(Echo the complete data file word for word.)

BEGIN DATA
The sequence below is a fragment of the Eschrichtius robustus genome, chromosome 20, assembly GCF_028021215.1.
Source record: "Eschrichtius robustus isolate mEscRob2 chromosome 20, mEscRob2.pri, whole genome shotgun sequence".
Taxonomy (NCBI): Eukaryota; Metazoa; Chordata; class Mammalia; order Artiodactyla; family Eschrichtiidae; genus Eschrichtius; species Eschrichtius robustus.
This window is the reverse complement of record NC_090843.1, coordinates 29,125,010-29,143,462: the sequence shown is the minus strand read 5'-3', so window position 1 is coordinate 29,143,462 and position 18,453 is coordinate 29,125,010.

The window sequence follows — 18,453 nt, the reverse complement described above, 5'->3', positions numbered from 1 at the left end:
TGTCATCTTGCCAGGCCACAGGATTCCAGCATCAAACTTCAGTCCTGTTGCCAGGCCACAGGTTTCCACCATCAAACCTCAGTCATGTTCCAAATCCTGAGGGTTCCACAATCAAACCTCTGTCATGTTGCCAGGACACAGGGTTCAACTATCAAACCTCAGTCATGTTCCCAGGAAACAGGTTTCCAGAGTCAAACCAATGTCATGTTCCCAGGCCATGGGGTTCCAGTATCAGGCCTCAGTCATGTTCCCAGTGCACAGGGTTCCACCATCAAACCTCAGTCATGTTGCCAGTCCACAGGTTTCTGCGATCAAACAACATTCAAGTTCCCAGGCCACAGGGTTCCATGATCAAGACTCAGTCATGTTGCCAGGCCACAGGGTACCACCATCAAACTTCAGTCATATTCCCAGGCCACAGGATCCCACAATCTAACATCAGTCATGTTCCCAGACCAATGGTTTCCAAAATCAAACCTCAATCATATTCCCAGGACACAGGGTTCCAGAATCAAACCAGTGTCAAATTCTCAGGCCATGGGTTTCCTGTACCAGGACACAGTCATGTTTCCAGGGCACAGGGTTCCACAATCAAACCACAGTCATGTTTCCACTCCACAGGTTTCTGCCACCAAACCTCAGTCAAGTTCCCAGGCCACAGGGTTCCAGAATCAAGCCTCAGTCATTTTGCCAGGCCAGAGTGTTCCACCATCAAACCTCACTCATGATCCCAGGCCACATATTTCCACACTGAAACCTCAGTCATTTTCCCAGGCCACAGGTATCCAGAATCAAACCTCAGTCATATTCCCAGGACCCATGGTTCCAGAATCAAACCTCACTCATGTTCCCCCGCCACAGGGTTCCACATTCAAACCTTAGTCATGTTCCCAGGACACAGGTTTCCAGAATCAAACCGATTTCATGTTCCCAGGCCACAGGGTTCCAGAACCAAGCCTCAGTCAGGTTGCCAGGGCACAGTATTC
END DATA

The sequence below is a fragment of the Eschrichtius robustus genome, chromosome 20, assembly GCF_028021215.1.
Source record: "Eschrichtius robustus isolate mEscRob2 chromosome 20, mEscRob2.pri, whole genome shotgun sequence".
Taxonomy (NCBI): Eukaryota; Metazoa; Chordata; class Mammalia; order Artiodactyla; family Eschrichtiidae; genus Eschrichtius; species Eschrichtius robustus.
This window is the reverse complement of record NC_090843.1, coordinates 29,125,010-29,143,462: the sequence shown is the minus strand read 5'-3', so window position 1 is coordinate 29,143,462 and position 18,453 is coordinate 29,125,010.

The window sequence follows — 18,453 nt, the reverse complement described above, 5'->3', positions numbered from 1 at the left end:
TGTCATCTTGCCAGGCCACAGGATTCCAGCATCAAACTTCAGTCCTGTTGCCAGGCCACAGGTTTCCACCATCAAACCTCAGTCATGTTCCAAATCCTGAGGGTTCCACAATCAAACCTCTGTCATGTTGCCAGGACACAGGGTTCAACTATCAAACCTCAGTCATGTTCCCAGGAAACAGGTTTCCAGAGTCAAACCAATGTCATGTTCCCAGGCCATGGGGTTCCAGTATCAGGCCTCAGTCATGTTCCCAGTGCACAGGGTTCCACCATCAAACCTCAGTCATGTTGCCAGTCCACAGGTTTCTGCGATCAAACAACATTCAAGTTCCCAGGCCACAGGGTTCCATGATCAAGACTCAGTCATGTTGCCAGGCCACAGGGTACCACCATCAAACTTCAGTCATATTCCCAGGCCACAGGATCCCACAATCTAACATCAGTCATGTTCCCAGACCAATGGTTTCCAAAATCAAACCTCAATCATATTCCCAGGACACAGGGTTCCAGAATCAAACCAGTGTCAAATTCTCAGGCCATGGGTTTCCTGTACCAGGACACAGTCATGTTTCCAGGGCACAGGGTTCCACAATCAAACCACAGTCATGTTTCCACTCCACAGGTTTCTGCCACCAAACCTCAGTCAAGTTCCCAGGCCACAGGGTTCCAGAATCAAGCCTCAGTCATTTTGCCAGGCCAGAGTGTTCCACCATCAAACCTCACTCATGATCCCAGGCCACATATTTCCACACTGAAACCTCAGTCATTTTCCCAGGCCACAGGTATCCAGAATCAAACCTCAGTCATATTCCCAGGACCCATGGTTCCAGAATCAAACCTCACTCATGTTCCCCCGCCACAGGGTTCCACATTCAAACCTTAGTCATGTTCCCAGGACACAGGTTTCCAGAATCAAACCGATTTCATGTTCCCAGGCCACAGGGTTCCAGAACCAAGCCTCAGTCAGGTTGCCAGGGCACAGTATTC